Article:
3: Those who have a dreadful taste in music and no sense of place, culture, self or emotion. Their opinion should not be taken seriously anyway.
Some songs are immediate; some grow and blossom at a later date. Some songs lay dormant until the time in your life when you need them most.
I would explain this album like this:
If you needed to explain what it was to be a human, with all its intricacies, contradictions, questions of mortality and worth, of place and value, love, life, loss, joy, sorrow, hope, despair, joy and pain. If aliens landed on earth and needed a guide to the human race, look no further. This album summarises the human psyche like no other work of art.
Just listen to it, you'll see.
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on 5 February 2009
Recorded in 1968 and released in 1969, a lesser known album, and not commercially successful, even at a time when Nina's career as an artist and a political activist was on the rise. But a release that it is rated by long standing fans -'as pure Nina'; Nina and keyboards with hardly any other contribution. At a time when Nina was adapting quite rousing tracks such as `I Ain't Got No/ I've got Life' from the musical `Hair' and anthems such as `Why the King of Love is Dead' about the murder of her friend, Martin Luther King junior, `Nina Simone and Piano' is quite introspective. It is surprising to note that the piano playing is quite understated, especially considering that Nina was a very accomplished musician who was originally intending to be a classical music pianist.

The CD versions includes four bonus track, original sleeve notes and a new review by veteran Soul journalist David Nathan.

Highlights include the opening tracks ,the blues based 'Seems I'm Never Tired Lovin' You`, and 'Nobody's Fault but Mine' , an intense standard about being condemned to Hell, particularly striking when taking account of Nina's childhood Gospel background. Jonathan King `s `Everyone `s gone to the Moon' is quirky but endearing. Nina's version of the `Desperate One' by Jacques Brel, is amazing. The first time that she would record Brel, and the start of European affinity which would become more important later in her life. There are four bonus tracks, including `Music for Lovers' on which Nina performs on a Wurlitzer organ, and is superb. In total there fourteen tracks, bringing the total playing to just under fifty minutes.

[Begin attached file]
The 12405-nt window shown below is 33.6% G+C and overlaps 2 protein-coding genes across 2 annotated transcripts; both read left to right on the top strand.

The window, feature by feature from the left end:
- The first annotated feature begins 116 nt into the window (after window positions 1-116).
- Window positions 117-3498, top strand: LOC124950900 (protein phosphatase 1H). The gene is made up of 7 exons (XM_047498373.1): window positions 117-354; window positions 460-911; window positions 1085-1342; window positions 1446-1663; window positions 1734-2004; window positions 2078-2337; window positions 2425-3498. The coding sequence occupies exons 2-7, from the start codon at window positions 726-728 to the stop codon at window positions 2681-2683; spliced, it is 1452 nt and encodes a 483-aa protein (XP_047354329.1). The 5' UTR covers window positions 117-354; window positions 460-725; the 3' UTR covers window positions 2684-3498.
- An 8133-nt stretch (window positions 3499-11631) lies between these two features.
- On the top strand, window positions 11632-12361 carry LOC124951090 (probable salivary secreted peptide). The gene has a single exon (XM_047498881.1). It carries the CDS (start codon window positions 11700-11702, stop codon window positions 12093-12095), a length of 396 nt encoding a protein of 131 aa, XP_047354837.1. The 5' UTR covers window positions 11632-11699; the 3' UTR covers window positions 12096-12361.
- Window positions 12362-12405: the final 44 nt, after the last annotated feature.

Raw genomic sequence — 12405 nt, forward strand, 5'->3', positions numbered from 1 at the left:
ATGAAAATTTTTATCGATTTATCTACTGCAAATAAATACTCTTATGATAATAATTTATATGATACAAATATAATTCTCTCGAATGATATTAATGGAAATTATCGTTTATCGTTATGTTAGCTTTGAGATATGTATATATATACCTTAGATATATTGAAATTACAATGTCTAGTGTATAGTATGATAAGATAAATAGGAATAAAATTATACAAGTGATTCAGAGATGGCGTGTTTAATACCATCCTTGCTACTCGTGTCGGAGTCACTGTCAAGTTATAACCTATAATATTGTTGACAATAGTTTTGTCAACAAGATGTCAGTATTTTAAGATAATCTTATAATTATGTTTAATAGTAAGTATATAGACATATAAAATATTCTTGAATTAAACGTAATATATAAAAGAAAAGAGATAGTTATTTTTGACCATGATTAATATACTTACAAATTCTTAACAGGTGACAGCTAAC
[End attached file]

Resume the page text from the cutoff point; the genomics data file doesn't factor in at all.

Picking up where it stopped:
This release is very much for the `Ninaologists' and probably not the best place to start exploring her career. Some of the pieces are quite brooding at times, yet it is understandable why this album is so highly regarded by Nina fans. Some of the later Nina releases are given lavish accompaniments, and Nina nearly always appeared live with backing musicians, but here is Nina performing on her own . The core of her talent comes through well.
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on 24 January 2014
Simply marvellous. And oddly magnetic. One can listen to it over and over without becoming tired of it. A kind of jazz/blues equivalent to great classical Lieder such as they by Schubert or Mahler.
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on 8 April 2016
Not everyone's taste, but some of the tracks are stunning. More jazz/classically influenced with less of a pop feel than some of her offerings. A couple of the tracks are a little self indulgent, but the opening tracks are superb.
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on 20 May 2013
A great addition to my growing collection of Nina Simone recordings. It is refreshing to hear Nina alone at the piano as this seems to give her greater freedom of expression and she certainly makes the most of the opportunity.
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on 13 June 2015
Excellent CD from the incomparible Nina! Also reasonable price!
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on 29 August 2015
This is truly a masterpiece from a genbius